So how does the question of non-human or undead sexual companions reflect a far more intractable problem regarding sex, speech, knowledge and the body? When there is less and less space between demand and fulfilment, we may ask what is the status of fantasy as a sustaining structure to “real” life? In psychoanalysis, fantasy is the framework through which we construct our subjectivity, our deepest desires being based around a fictional structure, that is constitutively unknown to us.  The function of fantasy is in fact the logical framework that allows the subject to become intelligible and for the ‘imaginary [to be] captured by a particular use of signifiers’ (Lacan, 2017 [1998], p. 387).  This leads us to query the logic of fantasy in relation to artificial intelligence and the different ways sexuation can manifest in fantasies of AI.

The enigma of sex then, is one which we will always find right at the heart of our fantasies of radical futures for the human species and alternative utopian or dystopian landscapes and has recently found expression in various depictions of AI and our sexual relation to it in cinema. Much like the first Blade Runner movie, Denis Villeneuve’s 2017 sequel Blade Runner 2049 asks fundamental questions about the nature of human existence in the context of accelerated techno-capitalism. This time though the crux of the protagonist K’s dilemma is no longer am I human? but was I born?  K, in searching for the film’s object of desire – the missing child – fantasmatically tries to reconstruct his very own primal scene, ie the impossible knowledge of his own creation. K now starts to believe he is the “chosen one”, born of the union of man and woman.

 The enigmatic and profoundly human problem of sexuation is thus brought to the fore. The anxiety depicted here is therefore the disintegration of the illusion of the sexual relation, which according to psychoanalysis, never existed in the first place. Since in this imagined future, humans are reproduced “artificially” and without the need for the work of female gestation, the significance of sexuation becomes ever more conspicuous. Why would we still need so called “men” and “women” if we can reproduce a-sexually? But whilst K is a replica of a male human yet aware of his replicant status, Joi his holographic girlfriend is a virtual AI programmed for the sole purpose of being a love interest for her husband but supposedly unaware of her existential quandary i.e that she is “not real” or doesn’t exist. Joi is perhaps what Lacan would have referred to as the ultimate ‘lathouse’. The lathouse which Lacan derives from the Greek ousia meaning being, merged with venthouse the French for suction cup, and vent for wind, evokes a device for siphoning off enjoyment. This allusion we may relate to the voice and breath and the enjoyment of speech, involved in feminine jouissance and which is one of the most tangible features of Joi’s character. Joi, in her fully automated luxury femininity summons up the image of the capitalist dream of women as pure object a. Joi represents the phallus as pure signifier of castration, an “impossible” undead body. Reading Slavoj Žižek (2005) on the question of the phallus and the body we could similarly understand Joi’s significance thus:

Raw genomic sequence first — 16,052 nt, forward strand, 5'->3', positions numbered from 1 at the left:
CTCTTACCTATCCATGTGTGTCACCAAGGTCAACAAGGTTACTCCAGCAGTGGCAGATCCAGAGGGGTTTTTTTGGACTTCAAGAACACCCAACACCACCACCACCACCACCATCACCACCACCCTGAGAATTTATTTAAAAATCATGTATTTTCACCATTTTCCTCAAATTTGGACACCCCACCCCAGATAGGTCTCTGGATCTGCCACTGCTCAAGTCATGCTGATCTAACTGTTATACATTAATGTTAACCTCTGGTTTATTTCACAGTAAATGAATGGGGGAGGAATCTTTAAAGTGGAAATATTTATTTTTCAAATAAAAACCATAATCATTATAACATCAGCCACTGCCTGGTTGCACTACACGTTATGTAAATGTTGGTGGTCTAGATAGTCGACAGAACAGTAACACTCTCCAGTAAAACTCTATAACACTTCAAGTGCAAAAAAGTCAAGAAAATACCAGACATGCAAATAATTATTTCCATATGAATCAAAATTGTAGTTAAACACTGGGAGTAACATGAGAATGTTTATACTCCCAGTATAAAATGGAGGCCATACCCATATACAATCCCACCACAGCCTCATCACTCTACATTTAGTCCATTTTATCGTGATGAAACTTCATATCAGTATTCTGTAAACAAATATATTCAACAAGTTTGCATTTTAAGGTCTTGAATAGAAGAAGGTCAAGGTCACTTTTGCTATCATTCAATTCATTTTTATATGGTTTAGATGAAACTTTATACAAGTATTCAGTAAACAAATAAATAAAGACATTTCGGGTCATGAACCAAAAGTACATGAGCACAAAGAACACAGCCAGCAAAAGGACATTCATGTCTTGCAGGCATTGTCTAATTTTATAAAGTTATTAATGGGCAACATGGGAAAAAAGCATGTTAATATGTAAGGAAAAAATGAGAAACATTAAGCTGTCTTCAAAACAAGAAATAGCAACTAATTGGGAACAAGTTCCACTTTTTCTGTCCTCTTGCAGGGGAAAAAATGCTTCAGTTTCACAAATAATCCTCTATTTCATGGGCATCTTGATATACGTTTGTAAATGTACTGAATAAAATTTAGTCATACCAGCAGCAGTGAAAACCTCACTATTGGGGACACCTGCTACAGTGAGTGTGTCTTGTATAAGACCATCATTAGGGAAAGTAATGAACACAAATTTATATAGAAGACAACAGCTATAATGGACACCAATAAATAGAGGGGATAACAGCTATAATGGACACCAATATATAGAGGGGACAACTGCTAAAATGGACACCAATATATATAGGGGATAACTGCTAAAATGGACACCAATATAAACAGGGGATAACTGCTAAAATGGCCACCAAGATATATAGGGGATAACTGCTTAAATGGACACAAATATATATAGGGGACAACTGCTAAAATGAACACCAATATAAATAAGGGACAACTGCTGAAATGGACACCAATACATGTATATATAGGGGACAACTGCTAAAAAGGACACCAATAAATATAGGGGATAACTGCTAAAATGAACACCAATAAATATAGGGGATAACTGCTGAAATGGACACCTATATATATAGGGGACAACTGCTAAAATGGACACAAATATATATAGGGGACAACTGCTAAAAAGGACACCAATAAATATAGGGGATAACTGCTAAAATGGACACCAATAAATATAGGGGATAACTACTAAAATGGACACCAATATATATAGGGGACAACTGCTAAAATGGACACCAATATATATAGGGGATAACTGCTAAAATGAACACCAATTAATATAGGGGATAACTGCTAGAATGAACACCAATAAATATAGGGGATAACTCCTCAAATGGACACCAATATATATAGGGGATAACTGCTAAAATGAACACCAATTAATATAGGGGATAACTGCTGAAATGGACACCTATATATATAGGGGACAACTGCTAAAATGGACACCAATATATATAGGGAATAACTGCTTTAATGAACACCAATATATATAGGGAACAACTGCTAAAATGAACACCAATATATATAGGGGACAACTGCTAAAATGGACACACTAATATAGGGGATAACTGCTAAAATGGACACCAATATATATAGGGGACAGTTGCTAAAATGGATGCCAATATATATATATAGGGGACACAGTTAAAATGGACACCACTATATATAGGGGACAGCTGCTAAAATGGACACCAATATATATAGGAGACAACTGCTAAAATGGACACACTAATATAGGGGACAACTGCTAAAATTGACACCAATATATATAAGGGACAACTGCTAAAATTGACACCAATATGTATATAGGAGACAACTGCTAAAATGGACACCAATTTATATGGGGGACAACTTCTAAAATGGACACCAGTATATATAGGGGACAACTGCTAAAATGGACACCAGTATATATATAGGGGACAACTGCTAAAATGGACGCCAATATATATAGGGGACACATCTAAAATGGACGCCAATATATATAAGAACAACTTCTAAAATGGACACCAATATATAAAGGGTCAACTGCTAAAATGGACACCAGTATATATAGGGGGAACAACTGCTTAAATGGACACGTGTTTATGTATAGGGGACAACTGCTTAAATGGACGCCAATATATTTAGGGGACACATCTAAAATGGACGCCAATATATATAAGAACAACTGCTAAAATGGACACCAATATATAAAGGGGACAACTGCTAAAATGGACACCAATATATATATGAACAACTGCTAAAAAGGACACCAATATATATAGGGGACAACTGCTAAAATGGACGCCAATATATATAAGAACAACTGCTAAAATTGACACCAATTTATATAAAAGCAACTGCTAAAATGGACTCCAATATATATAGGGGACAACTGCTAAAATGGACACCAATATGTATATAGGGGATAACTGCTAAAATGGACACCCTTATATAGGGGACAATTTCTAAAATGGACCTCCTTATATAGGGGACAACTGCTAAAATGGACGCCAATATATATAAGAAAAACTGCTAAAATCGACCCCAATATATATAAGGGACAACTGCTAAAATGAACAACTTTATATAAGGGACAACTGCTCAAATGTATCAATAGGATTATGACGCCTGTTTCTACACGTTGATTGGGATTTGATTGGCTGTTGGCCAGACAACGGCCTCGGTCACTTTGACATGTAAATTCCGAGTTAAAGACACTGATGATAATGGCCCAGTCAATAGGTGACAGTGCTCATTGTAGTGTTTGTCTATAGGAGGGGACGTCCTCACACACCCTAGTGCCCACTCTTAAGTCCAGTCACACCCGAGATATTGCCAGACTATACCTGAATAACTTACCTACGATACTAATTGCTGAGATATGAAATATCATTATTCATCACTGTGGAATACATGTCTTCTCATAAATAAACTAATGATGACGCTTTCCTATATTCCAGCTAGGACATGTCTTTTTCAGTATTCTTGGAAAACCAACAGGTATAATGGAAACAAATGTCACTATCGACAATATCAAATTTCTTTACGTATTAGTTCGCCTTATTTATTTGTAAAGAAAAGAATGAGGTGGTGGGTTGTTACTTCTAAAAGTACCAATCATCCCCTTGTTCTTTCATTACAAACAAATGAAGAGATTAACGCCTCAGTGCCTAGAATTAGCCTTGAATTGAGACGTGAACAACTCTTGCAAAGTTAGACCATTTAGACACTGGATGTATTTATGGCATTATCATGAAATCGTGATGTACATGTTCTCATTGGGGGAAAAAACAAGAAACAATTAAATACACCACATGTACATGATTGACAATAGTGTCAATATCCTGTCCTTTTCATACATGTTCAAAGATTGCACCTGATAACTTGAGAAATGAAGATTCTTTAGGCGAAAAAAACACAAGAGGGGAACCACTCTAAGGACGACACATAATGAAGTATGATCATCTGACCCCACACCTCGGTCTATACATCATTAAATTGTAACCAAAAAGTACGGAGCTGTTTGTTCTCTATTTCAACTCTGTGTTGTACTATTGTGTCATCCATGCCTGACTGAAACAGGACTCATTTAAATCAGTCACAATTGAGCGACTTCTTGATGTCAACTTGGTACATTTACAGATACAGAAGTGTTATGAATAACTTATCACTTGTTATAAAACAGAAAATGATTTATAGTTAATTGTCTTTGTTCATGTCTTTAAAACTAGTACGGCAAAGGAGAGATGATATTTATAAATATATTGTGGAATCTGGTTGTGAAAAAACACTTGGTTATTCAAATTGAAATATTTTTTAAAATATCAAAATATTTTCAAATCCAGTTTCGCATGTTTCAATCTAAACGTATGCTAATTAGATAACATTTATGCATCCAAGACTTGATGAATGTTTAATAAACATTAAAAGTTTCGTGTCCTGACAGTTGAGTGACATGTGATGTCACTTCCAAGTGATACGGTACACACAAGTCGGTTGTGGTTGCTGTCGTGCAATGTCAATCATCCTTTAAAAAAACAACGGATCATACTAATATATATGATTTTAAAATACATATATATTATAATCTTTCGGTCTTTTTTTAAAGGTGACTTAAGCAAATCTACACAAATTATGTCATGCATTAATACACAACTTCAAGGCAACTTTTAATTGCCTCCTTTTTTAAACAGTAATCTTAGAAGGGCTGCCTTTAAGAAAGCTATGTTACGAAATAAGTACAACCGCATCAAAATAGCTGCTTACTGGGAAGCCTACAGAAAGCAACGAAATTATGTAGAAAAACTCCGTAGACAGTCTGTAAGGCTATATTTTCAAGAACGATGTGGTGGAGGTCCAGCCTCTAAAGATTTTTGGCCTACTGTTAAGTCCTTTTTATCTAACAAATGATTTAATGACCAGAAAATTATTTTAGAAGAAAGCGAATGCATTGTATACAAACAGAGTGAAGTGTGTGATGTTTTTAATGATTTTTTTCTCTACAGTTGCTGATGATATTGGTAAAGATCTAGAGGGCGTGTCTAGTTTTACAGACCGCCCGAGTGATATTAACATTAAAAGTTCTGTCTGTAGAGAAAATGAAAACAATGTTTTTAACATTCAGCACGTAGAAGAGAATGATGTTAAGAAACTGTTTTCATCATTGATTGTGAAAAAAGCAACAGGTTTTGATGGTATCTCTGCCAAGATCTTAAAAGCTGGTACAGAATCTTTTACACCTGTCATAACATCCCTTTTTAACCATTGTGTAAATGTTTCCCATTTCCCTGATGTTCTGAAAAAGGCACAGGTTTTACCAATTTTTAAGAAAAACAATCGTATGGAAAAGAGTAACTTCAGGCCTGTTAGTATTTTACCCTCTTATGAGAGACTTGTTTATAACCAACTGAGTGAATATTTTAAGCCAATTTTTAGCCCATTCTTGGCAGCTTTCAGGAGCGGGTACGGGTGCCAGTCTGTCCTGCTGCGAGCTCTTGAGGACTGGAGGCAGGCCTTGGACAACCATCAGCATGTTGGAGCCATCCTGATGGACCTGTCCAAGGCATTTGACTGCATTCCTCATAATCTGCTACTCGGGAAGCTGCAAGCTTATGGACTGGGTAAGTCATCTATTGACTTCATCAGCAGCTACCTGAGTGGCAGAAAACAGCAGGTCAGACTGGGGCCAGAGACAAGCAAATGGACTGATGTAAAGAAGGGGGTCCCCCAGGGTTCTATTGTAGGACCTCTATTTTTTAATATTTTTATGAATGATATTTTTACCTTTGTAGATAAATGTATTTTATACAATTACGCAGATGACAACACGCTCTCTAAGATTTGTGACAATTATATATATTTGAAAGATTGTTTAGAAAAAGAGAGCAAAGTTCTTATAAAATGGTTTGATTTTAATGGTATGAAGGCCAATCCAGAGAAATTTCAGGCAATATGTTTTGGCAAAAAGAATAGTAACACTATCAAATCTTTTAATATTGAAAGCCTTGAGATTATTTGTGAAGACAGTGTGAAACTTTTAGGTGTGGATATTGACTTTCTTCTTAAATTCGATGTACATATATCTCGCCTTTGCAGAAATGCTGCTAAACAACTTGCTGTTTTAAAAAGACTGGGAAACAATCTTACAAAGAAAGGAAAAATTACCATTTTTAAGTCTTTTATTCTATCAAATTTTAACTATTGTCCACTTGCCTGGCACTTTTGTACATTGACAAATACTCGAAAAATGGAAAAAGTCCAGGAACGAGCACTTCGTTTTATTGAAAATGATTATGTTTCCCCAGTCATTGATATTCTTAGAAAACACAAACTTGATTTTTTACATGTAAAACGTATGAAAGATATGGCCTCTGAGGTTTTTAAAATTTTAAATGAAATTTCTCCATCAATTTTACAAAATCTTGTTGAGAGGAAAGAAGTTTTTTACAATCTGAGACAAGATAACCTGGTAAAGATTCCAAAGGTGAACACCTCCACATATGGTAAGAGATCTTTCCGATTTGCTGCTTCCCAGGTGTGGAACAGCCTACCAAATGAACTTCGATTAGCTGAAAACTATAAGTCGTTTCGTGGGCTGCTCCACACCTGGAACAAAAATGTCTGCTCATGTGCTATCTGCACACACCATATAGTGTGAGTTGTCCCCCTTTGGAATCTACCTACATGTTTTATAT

‘Its ‘transcendental’ status means there is nothing ‘substantial’ about it: the phallus is the semblance par excellence. What the phallus ‘causes’ is the gap that separates the surface event from bodily density: it is the ‘pseudo-cause’ that sustains the autonomy of the field of Sense with regard to its true, effective, bodily cause’ (p. 130).

It is thus the question of the enjoying body as depicted between K and his fantasmatic relationship to both his love object and his own idea of his body (as born, not made) that provides us with the conceptual transition from the Freudian unconscious to the Lacanian speaking body. K’s unconscious becomes a site of contestation via the various discursive modalities that he enjoys through his fantasy of lost, or potential enjoyment. His enjoyment is very much predicated on his ability to experience himself fantasmatically via the body of the ‘woman’, whether that is his holographic lover, simulacrum of a sister, or dead mother. So, sex is here what is missing from the signifying chain, a gap in knowledge. In other words, sex is the very structural incompleteness of nature and of being. In the age of the alethosphere is this not the point of the sex robot, the possibility to experience ourselves via the body of an impossible other, the body of the woman who doesn’t really exist?


Baudrillard, J. (2008) The Perfect Crime. London: Verso.

Delillo, D. (1985) White Noise. New York: Penguin Random House.

Freud, S. (2001) Totem and Taboo. In: The Standard Edition of the Complete Psychological Works of Sigmund Freud, Volume XVII (1917-1919). London: Vintage.

Lacan, J. (1998) The Seminar of Jacques Lacan Book XX: Encore – On Feminine Sexuality, the Limits of Love and Knowledge. London: W.W. Norton & Company.

Lacan, J. (2006) Écrits. London: W.W. Norton & Company.

Lacan, J. (2007) The Seminar of Jacques Lacan Book XVII: The Other Side of  Psychoanalysis. London: W.W. Norton & Company.

Villeneuve, D. (Dir.) (2017) Blade Runner 2049 [Film] Warner Brothers.

Žižek, S. (2005) The Metastases of Enjoyment: On Women and Causality. Verso: London.

Zupančič, A. (2017) What is Sex? Cambridge: MIT Press.